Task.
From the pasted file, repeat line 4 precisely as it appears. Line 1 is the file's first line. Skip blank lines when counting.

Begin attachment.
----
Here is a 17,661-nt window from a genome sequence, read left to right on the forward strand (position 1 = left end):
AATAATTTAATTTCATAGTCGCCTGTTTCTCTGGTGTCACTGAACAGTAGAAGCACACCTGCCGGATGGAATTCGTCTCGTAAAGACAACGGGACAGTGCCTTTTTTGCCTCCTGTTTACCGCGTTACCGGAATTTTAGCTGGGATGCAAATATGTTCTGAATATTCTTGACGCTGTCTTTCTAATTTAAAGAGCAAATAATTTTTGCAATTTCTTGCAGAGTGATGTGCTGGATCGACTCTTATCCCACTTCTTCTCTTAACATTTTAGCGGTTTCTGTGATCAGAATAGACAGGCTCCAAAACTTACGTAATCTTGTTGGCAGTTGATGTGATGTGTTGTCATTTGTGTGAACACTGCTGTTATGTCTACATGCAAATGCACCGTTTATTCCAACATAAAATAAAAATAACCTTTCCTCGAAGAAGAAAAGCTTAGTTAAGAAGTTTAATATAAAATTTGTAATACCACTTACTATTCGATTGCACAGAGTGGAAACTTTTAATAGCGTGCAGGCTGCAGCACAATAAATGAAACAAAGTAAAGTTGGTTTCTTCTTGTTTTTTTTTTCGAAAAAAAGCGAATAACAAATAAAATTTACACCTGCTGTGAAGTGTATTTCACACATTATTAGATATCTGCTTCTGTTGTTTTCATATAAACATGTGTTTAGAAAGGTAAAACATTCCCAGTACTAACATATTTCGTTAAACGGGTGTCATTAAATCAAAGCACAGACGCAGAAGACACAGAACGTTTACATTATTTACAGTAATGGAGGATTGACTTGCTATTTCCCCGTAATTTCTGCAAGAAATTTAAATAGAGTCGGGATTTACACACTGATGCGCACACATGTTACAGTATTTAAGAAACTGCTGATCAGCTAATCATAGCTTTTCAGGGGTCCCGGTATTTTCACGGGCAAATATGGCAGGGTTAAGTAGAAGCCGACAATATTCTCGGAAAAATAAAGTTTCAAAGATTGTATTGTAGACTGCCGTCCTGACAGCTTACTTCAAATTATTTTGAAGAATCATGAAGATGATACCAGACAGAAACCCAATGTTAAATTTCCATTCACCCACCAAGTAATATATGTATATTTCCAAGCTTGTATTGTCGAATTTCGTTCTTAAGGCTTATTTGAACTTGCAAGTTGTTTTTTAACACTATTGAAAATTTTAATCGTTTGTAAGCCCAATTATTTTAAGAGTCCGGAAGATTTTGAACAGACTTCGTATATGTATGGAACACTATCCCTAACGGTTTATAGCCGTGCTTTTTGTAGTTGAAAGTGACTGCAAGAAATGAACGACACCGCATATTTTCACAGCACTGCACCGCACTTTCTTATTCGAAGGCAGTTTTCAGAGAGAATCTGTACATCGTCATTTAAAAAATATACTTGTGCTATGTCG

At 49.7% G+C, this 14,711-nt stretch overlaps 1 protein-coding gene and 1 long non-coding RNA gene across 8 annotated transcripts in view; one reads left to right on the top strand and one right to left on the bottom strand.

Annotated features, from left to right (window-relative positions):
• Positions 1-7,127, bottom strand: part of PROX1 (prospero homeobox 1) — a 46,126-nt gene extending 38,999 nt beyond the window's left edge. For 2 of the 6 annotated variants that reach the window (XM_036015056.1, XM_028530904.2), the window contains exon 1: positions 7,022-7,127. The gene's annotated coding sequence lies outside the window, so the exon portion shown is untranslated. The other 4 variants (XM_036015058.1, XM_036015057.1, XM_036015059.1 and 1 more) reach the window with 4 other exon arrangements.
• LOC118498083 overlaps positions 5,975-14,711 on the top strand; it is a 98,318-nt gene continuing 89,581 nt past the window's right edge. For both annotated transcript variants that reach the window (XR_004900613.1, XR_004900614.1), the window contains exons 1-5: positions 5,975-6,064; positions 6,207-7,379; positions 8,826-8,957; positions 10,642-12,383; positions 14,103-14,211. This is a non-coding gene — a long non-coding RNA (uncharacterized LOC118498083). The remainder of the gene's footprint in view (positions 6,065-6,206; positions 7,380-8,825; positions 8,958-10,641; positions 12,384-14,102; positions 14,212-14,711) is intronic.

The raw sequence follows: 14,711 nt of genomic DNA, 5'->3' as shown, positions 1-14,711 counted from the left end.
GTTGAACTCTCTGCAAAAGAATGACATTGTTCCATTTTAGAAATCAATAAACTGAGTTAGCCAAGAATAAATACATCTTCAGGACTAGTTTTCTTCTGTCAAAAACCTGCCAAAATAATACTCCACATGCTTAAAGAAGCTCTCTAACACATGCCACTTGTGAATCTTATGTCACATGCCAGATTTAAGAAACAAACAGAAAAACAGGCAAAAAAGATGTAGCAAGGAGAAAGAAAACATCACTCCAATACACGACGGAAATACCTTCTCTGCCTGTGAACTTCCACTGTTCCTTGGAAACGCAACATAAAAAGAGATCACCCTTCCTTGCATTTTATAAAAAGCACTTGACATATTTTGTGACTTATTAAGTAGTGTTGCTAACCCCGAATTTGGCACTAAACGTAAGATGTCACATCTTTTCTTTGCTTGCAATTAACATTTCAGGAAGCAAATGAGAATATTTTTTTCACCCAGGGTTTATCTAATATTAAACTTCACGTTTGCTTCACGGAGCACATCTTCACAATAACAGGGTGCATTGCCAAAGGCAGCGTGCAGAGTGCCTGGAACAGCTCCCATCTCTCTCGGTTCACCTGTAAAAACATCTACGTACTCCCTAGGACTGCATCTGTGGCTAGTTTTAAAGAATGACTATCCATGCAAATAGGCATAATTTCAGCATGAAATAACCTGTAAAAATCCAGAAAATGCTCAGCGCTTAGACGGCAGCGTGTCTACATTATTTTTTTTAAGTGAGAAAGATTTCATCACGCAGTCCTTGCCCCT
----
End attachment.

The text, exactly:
Annotated features, from left to right (window-relative positions):